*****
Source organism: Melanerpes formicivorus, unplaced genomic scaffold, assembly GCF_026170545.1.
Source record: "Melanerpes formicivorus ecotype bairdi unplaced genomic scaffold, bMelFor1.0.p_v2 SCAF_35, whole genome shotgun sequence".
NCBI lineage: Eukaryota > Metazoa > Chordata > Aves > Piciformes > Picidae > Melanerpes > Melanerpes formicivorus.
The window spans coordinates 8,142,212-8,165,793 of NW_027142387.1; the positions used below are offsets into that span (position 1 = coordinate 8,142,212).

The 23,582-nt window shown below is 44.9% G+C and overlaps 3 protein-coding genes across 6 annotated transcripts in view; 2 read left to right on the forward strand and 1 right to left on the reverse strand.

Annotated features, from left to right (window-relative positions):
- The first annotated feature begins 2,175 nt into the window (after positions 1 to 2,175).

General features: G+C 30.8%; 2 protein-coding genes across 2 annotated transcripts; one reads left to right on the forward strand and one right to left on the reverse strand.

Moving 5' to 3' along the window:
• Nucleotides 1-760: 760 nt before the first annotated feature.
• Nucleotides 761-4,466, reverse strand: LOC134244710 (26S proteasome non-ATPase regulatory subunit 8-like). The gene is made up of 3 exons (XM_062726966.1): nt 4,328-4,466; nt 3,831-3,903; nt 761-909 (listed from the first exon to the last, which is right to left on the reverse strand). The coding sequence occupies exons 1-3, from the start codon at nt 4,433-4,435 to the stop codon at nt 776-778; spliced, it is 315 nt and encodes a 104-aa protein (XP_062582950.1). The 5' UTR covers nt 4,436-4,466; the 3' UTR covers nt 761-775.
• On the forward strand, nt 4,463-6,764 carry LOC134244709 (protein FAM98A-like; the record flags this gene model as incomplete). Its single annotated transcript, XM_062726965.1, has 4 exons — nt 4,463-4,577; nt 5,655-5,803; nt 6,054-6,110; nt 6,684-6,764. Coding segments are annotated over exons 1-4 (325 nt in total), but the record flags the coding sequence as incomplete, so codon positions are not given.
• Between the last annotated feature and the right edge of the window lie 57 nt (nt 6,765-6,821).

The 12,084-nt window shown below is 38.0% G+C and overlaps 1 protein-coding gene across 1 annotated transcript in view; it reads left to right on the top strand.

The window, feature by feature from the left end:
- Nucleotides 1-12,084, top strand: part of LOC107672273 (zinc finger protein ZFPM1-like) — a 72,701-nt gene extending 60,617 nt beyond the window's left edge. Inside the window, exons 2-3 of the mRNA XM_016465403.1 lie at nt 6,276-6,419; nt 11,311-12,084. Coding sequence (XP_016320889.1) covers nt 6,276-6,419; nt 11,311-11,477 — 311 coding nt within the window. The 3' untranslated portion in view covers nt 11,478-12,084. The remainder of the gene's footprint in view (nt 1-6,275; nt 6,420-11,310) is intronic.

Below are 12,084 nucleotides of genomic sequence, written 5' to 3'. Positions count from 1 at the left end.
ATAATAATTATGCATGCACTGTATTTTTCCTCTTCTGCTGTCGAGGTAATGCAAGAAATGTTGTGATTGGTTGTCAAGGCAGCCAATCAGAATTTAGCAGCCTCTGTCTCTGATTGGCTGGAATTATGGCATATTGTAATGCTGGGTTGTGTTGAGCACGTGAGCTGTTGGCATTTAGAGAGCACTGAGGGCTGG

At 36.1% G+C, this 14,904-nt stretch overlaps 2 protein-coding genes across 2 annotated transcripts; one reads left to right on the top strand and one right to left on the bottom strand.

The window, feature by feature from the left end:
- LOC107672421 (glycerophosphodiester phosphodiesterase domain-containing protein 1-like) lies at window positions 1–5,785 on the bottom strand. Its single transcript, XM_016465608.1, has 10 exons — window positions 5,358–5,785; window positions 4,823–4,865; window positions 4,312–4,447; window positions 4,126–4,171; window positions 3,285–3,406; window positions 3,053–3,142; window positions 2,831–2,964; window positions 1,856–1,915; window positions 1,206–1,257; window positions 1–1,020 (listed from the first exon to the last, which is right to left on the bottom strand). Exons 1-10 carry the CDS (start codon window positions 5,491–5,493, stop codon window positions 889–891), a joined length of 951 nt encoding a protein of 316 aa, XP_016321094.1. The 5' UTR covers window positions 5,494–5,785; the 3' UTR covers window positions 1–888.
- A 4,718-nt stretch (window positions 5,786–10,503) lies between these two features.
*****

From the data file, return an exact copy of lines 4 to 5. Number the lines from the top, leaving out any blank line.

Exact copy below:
The window spans coordinates 8,142,212-8,165,793 of NW_027142387.1; the positions used below are offsets into that span (position 1 = coordinate 8,142,212).

The 23,582-nt window shown below is 44.9% G+C and overlaps 3 protein-coding genes across 6 annotated transcripts in view; 2 read left to right on the forward strand and 1 right to left on the reverse strand.